So, while someone watching Netflix at home may have no serious concern about latency, in professional applications, latency not only matters, it is critical. Consider an IMAG (pronounced eye-mag) application of a presenter on the stage. If the images displayed for IMAG are noticeably delayed from the live presenter, it can be very distracting. But even more so, with professional control rooms, time precision may be so critical as to even be a matter of safety. Off-shore oil rigs have often used remote video monitoring for safety and operational control from on-shore control rooms. To ensure minimal latency, the traditional solution had been analog CCTV. Supporting these legacy systems as they age has become cost prohibitive, and the conversion to digital is on. Having low latency in these a setting such as this, other industrial applications, or biomedical applications is a must.

There is no set definition of what low latency is, however. It is determined by a bigger question of what the application is and how critical the perception of “instantaneous” is. The human eye and brain are better at detecting very small discrepancies than we might believe. Typically, below 100ms latency is functional for a person viewing an image against a real-time reference. In the case of machines interacting with video in industrial and medical installations, latency requirements may be as low as 10ms or 1ms. Many solutions aim to be less than the time it takes to render a frame. In 60fps applications, that means 16.7ms or less.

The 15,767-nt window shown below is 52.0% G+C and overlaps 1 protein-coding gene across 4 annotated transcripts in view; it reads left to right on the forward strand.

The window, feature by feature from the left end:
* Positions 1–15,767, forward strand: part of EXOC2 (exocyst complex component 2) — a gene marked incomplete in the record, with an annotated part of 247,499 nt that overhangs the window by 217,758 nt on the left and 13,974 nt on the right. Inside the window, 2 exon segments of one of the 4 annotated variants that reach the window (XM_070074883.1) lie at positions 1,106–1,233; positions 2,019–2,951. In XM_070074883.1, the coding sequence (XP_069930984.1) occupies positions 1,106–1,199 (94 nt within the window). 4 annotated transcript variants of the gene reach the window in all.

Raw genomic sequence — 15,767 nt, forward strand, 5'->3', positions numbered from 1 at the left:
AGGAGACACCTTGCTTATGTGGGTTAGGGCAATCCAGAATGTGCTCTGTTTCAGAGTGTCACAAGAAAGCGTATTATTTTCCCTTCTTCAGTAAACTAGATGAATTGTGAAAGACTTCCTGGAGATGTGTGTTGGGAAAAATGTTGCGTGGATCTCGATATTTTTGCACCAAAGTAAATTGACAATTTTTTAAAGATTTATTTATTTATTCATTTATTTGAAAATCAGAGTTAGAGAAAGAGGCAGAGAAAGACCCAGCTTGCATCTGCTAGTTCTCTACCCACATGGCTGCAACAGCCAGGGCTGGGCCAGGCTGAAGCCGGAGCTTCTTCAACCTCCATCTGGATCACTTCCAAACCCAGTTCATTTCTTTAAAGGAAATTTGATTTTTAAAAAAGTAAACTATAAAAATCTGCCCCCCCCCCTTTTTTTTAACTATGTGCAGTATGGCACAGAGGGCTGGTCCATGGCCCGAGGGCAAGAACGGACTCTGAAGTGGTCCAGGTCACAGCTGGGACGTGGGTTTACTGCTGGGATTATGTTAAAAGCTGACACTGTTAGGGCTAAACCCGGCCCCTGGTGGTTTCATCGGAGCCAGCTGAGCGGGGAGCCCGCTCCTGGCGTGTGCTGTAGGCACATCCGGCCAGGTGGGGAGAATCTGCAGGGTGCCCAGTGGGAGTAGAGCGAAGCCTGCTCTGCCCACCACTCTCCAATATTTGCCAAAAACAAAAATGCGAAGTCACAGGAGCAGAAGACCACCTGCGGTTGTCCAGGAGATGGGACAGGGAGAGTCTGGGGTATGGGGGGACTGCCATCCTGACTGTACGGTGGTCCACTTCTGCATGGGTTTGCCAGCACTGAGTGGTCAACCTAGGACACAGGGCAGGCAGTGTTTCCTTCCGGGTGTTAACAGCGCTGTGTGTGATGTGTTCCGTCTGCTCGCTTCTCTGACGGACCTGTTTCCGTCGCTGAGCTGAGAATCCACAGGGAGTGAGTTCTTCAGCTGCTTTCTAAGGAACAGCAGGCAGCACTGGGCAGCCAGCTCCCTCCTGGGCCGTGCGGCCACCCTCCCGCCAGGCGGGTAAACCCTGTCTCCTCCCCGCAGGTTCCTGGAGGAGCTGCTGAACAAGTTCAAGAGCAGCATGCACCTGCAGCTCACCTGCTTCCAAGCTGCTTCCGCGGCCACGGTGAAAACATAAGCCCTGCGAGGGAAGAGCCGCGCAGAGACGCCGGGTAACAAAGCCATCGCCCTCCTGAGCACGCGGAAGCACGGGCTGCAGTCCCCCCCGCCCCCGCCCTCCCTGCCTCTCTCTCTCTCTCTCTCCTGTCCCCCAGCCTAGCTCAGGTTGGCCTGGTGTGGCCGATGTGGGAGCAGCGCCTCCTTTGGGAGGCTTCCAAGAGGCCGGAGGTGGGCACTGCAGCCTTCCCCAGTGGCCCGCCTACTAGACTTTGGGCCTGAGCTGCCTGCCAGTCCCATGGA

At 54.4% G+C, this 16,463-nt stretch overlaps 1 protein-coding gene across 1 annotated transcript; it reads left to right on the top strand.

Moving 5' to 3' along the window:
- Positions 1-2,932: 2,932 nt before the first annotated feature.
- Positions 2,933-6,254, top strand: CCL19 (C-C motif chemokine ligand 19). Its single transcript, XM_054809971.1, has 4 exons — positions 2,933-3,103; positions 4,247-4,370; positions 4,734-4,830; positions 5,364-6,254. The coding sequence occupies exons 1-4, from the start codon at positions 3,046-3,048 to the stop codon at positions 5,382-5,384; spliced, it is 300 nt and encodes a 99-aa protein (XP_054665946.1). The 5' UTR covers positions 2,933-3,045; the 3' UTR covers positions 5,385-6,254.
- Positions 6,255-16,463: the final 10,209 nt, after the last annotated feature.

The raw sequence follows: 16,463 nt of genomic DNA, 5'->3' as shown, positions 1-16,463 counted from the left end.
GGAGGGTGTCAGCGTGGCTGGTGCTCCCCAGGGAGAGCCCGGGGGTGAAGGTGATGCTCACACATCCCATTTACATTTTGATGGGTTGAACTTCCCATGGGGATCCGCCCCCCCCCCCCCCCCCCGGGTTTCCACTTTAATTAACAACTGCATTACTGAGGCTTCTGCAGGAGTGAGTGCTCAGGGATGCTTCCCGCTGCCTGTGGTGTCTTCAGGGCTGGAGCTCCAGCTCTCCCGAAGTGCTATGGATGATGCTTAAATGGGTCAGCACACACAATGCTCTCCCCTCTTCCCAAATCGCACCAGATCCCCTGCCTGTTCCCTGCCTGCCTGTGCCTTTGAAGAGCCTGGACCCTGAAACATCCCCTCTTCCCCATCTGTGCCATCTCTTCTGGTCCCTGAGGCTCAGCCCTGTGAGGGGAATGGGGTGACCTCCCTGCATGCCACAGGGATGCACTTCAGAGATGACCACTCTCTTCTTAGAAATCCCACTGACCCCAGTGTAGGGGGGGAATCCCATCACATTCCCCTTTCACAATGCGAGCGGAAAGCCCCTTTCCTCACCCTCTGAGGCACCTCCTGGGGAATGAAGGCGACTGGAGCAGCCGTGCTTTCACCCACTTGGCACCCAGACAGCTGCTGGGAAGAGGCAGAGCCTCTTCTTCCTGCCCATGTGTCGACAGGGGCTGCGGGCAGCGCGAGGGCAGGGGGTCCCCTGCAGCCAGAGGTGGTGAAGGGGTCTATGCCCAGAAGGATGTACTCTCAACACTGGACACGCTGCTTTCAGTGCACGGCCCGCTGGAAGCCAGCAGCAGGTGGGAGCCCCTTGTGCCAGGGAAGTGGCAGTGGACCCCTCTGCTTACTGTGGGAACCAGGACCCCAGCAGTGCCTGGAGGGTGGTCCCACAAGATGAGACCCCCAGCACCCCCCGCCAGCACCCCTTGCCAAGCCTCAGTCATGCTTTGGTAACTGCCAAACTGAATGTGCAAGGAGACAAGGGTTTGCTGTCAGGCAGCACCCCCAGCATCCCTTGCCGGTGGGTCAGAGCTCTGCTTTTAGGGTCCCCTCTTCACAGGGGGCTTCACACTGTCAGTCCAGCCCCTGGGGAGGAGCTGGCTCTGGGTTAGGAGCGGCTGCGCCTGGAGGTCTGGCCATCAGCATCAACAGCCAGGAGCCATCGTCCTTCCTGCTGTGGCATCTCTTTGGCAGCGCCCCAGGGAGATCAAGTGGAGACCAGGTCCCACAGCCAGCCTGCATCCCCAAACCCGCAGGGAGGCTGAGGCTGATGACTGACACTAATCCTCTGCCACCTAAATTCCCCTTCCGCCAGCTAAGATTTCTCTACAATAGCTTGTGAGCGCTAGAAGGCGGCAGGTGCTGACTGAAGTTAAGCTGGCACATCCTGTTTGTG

All processing creates latency; compression and decompression, tiling, edge blending, scaling, etc. In addition, capturing video digitally adds latency. Even once in the digital domain, packetizing the stream for distribution and routing over IP adds latency. And while manufacturer’s specifications may show an impressively — remarkably — low latency number for a given piece of hardware, the network will add latency with each switch hop, and every piece of processing hardware adds its latency in turn. 

Paul Zielie, CTS-D,I, manager of Enterprise Solutions for Harman Professional, explained latency this way in the Tech Manager’s Guide to Video Streaming: "Tolerance for delay or latency is perhaps the least understood critical attribute and is among the hardest to quantify. There are large differences in latency tolerance for different use cases ranging from almost no latency to several seconds (or minutes). Latency considerations are typically only a concern in real time streaming applications, especially those that involve interaction with technology or between people on opposite sides of a streaming link. There are many causes of delay along a streaming signal path so latency has to be treated holistically."

In coda, one of the biggest myths about latency is that it is should be understood holistically. Tech managers should keep in mind that latency all adds up, and, while" nearly” nonexistent. it is impossible to avoid. Therefore, planning for latency based on the application means being proactive and creative rather than reactive or stymied by delay.

Take a deeper dive into application-specific latency tolerances and specs in the free ebook: Tech Manager’s Guide to Video Streaming and RGB Spectrum's Technology Tutorials and Video Resources. Stay tuned for Part 2 of this special feature on latency.

Justin O'Connor, AV Technology magazine's Technical Advisor, has spent nearly 20 years as a product manager, bringing many hit products to the professional audio world. Over that time he has served the proAV, professional sound reinforcement, permanent install, and music instrument retail markets with passion. He earned his Bachelor’s degree in Music Engineering Technology from the Frost School of Music at The University of Miami. Follow him at @JOCAudioPro.